On Adrenalin, Freedom and the Kindness of Strangers

A few days ago, I wrote off my car. It was a strange thing and it’s made me want to write a post here for the first time in quite a while. I was driving down the freeway in the dark. I know the road well, am quite a fan of it really, with its sculptures and its many lanes and its not-too-bad traffic. The cars in front were slowing down. I noticed. I was slowing down too. But I wasn’t. I hit a stationary car in front of me at about 80 kms per hour. The noise was amazing. The force of the seatbelt was amazing. A yellow engine light began flashing at me from the dashboard. I started to fret about fire and explosion. My headlights seemed somehow to be almost coming through the windscreen. It took forever to find the button to turn on the hazard lights. My CD was still playing. It took forever to find the button to turn off the music. I was sitting in the middle lane, all crumpled and flashing, as cars sped past on either side. Somehow, I got to the edge of the freeway. The noise driving that small distance was very loud and very grating. I couldn’t open my door, which made me start to shake because I was still fretting about fire and explosion. I shoved the door. I got out. A woman got out of the car I’d driven into. She was frowning and walking towards me. She was wearing a very cool leopard print coat. Are you okay?, she said. Yes, I said, I’m out. Are you okay? Yes. We were both okay. This was good news.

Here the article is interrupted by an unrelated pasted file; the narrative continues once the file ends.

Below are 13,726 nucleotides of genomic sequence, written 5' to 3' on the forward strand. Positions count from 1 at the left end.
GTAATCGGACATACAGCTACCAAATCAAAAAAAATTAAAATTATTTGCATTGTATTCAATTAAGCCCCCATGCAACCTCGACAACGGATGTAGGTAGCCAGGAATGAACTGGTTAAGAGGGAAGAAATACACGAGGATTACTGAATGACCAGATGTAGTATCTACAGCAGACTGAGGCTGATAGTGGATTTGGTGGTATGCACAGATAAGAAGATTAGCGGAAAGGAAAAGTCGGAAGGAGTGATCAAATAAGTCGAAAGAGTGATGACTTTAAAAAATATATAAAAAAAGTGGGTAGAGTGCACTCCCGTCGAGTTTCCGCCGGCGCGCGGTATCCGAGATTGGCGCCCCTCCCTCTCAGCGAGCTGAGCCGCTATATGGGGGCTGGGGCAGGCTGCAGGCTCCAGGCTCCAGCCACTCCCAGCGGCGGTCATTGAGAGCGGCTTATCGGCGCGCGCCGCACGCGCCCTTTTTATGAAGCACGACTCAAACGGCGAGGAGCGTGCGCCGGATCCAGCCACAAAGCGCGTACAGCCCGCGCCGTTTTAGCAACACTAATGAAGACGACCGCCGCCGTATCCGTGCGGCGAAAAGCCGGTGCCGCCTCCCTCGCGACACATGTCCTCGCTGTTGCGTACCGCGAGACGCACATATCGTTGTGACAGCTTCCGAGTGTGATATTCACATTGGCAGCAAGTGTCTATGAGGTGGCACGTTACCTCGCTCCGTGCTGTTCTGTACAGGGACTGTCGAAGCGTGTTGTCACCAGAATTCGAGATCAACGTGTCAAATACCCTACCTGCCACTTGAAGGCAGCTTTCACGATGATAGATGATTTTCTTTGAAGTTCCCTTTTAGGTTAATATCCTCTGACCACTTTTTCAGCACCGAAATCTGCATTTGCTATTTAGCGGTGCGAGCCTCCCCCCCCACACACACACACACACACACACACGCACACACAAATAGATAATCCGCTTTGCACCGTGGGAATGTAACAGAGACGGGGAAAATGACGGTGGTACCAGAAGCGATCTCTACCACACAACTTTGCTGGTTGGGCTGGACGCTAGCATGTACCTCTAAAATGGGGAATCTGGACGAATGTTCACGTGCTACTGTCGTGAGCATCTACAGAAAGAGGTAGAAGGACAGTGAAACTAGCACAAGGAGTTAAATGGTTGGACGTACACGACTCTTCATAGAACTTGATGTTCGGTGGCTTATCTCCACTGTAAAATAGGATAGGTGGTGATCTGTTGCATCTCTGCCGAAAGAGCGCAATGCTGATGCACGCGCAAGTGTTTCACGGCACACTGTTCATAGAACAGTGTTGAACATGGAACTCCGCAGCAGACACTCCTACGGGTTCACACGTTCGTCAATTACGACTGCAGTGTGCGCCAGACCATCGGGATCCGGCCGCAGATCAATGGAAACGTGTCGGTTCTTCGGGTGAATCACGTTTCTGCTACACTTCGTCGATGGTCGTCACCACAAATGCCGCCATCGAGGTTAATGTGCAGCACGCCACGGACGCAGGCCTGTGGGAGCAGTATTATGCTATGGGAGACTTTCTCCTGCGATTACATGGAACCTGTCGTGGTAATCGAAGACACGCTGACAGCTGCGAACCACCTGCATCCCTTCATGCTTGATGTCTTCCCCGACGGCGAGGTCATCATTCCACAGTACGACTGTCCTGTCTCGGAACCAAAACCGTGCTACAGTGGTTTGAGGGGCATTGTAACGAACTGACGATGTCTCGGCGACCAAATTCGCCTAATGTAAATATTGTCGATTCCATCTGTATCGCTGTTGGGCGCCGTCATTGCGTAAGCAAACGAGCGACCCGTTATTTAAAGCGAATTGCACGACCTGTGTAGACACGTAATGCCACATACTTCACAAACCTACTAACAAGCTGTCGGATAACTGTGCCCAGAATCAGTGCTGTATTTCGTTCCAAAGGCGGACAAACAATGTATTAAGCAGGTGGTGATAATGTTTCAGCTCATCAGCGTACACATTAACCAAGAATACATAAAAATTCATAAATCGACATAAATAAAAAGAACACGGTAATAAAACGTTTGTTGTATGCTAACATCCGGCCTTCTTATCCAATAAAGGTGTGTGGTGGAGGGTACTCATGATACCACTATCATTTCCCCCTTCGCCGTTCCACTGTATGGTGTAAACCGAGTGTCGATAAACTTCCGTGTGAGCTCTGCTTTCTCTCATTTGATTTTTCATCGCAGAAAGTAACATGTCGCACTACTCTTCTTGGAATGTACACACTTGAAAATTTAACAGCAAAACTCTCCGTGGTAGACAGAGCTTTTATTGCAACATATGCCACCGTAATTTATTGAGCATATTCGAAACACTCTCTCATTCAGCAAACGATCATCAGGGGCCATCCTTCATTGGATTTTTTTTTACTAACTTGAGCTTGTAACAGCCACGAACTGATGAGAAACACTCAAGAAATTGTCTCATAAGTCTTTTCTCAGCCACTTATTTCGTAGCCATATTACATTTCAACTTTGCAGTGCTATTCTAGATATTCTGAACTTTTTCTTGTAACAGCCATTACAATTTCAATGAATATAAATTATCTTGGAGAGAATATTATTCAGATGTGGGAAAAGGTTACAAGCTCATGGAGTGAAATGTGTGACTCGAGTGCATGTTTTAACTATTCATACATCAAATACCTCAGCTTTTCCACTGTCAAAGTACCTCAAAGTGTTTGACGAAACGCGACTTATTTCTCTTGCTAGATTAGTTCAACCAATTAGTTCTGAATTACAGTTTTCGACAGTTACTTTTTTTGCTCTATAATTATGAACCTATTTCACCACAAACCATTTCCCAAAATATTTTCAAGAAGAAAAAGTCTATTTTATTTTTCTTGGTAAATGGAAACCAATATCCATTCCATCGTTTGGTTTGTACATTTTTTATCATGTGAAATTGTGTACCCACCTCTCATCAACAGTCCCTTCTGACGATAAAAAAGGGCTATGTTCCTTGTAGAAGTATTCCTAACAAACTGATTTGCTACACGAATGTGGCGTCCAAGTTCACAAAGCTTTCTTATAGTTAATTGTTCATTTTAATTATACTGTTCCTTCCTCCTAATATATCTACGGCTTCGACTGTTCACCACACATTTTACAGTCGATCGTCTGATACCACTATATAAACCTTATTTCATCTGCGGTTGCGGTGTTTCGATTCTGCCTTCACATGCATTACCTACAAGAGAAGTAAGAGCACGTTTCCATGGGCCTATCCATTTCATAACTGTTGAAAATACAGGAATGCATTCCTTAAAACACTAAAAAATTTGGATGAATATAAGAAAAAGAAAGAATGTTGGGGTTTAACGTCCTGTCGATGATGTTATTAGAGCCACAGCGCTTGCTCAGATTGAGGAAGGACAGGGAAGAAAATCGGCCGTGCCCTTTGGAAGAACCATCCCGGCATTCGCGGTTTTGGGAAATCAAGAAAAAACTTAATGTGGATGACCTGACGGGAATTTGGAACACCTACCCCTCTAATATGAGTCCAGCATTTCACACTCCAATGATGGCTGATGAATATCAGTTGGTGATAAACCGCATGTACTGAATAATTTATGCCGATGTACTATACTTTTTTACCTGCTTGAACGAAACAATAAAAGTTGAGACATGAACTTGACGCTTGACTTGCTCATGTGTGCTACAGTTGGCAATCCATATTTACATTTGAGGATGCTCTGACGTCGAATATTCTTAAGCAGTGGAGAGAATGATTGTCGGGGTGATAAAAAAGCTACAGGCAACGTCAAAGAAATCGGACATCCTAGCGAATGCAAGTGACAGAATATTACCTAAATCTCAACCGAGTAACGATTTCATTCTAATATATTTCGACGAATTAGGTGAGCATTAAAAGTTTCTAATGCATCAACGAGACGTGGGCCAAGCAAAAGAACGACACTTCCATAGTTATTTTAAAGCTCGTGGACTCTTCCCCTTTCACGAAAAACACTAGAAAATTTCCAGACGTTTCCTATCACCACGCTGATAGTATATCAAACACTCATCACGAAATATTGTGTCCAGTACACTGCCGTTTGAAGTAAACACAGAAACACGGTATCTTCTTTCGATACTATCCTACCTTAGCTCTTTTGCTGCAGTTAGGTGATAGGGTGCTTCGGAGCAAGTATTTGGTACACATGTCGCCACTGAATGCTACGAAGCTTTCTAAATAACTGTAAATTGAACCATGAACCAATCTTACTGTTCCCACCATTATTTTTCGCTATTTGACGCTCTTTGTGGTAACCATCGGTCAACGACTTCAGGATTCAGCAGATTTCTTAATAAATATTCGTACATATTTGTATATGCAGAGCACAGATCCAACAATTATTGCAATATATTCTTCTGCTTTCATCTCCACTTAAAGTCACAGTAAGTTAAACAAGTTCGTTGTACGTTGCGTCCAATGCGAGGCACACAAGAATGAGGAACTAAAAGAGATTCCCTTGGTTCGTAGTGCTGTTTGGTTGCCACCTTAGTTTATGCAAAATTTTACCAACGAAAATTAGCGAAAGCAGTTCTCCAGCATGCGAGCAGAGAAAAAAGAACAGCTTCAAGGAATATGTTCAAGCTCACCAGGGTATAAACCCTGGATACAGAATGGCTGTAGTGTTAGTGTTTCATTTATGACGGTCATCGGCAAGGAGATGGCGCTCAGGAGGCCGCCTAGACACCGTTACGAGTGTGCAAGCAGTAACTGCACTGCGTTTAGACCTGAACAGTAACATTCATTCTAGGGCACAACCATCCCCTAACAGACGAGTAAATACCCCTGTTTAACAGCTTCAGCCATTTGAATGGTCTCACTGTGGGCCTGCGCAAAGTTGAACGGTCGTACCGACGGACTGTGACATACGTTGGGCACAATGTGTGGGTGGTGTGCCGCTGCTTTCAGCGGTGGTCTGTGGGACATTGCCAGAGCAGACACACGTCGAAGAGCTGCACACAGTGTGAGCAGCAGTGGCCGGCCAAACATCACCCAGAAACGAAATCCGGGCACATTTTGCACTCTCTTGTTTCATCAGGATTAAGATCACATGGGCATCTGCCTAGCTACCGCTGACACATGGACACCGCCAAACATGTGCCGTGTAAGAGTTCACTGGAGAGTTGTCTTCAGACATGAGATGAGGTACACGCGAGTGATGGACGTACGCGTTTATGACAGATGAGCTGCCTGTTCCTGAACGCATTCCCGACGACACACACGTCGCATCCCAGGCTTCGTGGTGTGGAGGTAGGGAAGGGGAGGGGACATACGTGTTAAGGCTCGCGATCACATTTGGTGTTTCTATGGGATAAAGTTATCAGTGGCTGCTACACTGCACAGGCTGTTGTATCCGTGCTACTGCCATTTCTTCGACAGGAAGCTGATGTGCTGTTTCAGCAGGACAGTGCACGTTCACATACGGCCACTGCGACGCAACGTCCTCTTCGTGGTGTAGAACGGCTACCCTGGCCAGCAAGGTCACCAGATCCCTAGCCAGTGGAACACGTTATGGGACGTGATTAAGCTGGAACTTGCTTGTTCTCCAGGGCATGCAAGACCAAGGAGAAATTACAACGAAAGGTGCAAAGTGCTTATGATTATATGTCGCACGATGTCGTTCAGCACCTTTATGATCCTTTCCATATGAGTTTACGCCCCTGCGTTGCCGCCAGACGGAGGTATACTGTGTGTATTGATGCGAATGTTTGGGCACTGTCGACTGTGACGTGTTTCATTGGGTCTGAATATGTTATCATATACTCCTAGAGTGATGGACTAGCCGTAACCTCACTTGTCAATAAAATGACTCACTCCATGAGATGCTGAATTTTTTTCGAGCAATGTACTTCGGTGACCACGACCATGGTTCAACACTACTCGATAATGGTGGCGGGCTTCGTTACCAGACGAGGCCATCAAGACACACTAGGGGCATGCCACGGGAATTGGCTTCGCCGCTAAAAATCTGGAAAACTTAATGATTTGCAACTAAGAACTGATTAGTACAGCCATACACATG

The transit cops arrived, three of them, all sandy haired and bulky. They were reassuring, efficient, a bit macho. The woman I’d driven into was kind; she kept telling me it was fine. I kept apologising and saying I had no idea what had happened, that I thought I was stopping but maybe my foot slipped on the brake or something. I was concentrating. I was watching the traffic. I’m sorry. I was stone cold sober. No one asked me that, but I was. One of the policemen started to take photos of my car and asked for my licence. I asked him why, and he ignored me. I asked him again, and he looked confused. It was as though people never asked him what he was doing and he’d only just registered that a question could do with an answer. He told me I wasn’t going to be charged with anything, of course I wasn’t. The details were just for the insurance company if they wanted a report. He smiled. It’s a write off, you know. I know, I said, and then I started crying a bit. Because that crumpled old car was my freedom car, the car I drive when I don’t have to drive anyone, the car I drive when I want to go somewhere on my own, with my music blaring and no one telling me to put the same track on repeat for an hour, or play eye spy, or count to 199 seventeen times.

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